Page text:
Aboriginal Child Protection Business: The Significance of Aboriginal Self-Determination in NSW Child Protection policies

Cynthia Briggs

Abstract


“The right to sustain the cultural identity of Aboriginal children is a commitment to human rights, culture and self-determination” (Bamblett, 2013).

Current NSW child protection statistics suggest that Australia’s Aboriginal babies[1], children and young people are still overwhelmingly the subjects of state intervention, disproportionate to that of other children, despite the ongoing development of new policies, initiatives and programs specifically targeted for this group in the NSW child protection system. Indeed, the statistical count for Aboriginal babies, children and young people involved in the NSW child protection system is reflected in State and Commonwealth child protection welfare data reports across the country. Thus, the ‘problem’ of statistical overrepresentation carries with it serious issues concerning service system failure.

In my paper, I consider the significance of the inclusion of Aboriginal people in determining the development and implementation of Aboriginal child protection policies in the NSW child protection system. Introducing the concept of Aboriginal self-determination in Australia was intended to empower Aboriginal Australians in the management and delivery of Aboriginal affairs or business. Thus, a point of reference for my paper is the belief that an Aboriginal self-determination policy approach would provide ‘cultural substance’ - a term that recognises that all aspects to do with Aboriginal culture is embedded into the life of an Aboriginal person. Underpinning this point of reference is the management of Aboriginal child protection business and how it encapsulates the cultural identity of an Aboriginal baby, child or young person who has been removed from their family.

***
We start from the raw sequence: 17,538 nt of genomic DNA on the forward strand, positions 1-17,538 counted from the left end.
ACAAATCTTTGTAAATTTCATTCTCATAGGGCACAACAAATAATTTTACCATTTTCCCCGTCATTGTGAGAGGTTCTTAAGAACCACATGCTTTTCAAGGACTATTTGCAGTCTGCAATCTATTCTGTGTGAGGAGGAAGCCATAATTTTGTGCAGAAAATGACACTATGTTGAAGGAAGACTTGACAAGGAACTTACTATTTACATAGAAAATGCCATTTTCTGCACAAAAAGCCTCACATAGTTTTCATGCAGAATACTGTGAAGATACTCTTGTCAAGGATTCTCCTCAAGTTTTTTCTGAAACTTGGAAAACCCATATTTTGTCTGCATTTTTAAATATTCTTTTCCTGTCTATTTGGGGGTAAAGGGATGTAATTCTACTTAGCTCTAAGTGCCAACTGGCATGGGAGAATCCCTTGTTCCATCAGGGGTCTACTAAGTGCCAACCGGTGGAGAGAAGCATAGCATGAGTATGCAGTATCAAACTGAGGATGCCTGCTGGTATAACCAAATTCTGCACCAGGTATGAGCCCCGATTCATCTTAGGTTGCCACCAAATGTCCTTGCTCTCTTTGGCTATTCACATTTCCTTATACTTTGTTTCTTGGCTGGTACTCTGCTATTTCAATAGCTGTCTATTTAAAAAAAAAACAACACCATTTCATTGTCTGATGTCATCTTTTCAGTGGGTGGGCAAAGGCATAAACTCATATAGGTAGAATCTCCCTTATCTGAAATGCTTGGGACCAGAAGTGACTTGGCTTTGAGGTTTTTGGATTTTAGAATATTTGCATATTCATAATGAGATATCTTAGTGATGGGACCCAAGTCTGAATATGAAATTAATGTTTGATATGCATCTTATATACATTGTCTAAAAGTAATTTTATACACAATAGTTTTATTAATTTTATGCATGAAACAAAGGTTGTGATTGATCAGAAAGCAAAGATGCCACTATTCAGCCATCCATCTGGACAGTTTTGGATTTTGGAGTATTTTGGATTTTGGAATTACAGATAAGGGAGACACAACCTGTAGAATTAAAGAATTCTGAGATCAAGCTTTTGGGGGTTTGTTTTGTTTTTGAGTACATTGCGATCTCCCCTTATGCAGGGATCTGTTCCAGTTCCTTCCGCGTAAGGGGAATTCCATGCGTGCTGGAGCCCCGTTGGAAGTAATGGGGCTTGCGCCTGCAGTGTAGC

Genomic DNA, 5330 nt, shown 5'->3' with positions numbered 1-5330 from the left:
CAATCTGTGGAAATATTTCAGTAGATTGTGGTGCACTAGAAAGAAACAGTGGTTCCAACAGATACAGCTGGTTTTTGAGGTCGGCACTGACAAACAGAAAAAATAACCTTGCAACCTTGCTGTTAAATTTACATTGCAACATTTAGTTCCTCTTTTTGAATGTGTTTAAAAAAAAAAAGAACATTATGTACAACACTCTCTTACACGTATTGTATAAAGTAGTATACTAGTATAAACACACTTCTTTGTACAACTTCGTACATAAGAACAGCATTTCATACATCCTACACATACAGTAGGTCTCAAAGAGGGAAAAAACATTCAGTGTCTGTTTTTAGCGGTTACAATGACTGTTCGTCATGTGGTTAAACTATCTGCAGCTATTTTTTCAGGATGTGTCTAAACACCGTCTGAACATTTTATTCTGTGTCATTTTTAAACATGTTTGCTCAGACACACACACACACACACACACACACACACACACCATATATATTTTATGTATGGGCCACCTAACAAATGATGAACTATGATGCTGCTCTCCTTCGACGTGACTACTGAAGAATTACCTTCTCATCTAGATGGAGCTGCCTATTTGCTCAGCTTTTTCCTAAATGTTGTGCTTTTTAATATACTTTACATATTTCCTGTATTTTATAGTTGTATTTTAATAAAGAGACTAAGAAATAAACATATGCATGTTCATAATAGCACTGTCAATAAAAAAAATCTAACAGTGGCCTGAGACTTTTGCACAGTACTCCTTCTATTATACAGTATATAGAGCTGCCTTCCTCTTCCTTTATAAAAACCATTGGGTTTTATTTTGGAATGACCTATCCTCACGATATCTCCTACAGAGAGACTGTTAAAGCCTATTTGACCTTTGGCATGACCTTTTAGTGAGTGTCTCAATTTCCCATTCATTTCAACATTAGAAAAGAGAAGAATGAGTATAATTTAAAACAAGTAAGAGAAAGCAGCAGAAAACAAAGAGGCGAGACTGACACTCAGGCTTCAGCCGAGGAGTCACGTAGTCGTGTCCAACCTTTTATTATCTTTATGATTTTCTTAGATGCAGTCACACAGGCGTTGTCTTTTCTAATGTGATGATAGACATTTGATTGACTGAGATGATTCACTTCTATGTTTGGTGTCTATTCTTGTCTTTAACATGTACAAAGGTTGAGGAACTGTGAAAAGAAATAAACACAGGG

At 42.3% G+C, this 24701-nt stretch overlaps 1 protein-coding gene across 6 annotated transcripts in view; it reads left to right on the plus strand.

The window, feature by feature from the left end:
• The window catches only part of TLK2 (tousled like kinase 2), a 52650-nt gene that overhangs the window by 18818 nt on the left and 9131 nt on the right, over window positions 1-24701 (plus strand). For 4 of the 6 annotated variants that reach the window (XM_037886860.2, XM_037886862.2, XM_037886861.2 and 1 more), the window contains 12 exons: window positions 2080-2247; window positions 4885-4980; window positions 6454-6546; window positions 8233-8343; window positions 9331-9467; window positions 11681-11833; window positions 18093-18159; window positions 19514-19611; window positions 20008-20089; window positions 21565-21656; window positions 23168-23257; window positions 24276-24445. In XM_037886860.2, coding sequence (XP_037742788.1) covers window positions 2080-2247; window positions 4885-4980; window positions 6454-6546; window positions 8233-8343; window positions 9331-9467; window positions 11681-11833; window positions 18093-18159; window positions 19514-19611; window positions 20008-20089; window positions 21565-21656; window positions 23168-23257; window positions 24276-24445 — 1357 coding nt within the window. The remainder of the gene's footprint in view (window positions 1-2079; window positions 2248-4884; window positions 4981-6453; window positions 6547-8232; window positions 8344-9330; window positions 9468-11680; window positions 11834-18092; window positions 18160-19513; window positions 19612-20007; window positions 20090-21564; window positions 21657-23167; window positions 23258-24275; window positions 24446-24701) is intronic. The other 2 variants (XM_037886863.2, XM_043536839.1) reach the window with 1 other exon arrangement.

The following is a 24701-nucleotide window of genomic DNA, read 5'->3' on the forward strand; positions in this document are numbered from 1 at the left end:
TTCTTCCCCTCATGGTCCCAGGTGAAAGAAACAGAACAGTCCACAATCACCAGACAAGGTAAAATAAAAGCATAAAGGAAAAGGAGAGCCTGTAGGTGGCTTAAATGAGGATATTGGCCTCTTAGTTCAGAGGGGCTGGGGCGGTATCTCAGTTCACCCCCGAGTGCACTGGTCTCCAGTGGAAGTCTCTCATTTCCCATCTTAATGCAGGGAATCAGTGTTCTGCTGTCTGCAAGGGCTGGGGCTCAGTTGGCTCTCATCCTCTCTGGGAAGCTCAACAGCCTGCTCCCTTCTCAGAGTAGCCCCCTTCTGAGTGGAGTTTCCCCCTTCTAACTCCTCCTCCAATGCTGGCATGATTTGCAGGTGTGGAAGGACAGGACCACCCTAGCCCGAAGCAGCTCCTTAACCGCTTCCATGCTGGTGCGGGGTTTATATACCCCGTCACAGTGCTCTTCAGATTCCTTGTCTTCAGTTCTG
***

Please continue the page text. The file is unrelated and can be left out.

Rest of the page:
[1] I include the word ‘babies’ in my writing on Aboriginal child protection for a specific reason. I like to ensure that the language reflects the relevant statistics on the actual ages of the children subject to statutory care removal in Australia. Statistical analysis shows that infants or children under 1 year old (babies) are the age group most likely to be the “subject of a substantiation to be removed from their families across Australia” (AIFS, 2016-17, p. 55).


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References


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Social Work & Policy Studies: Social Justice, Practice and Theory

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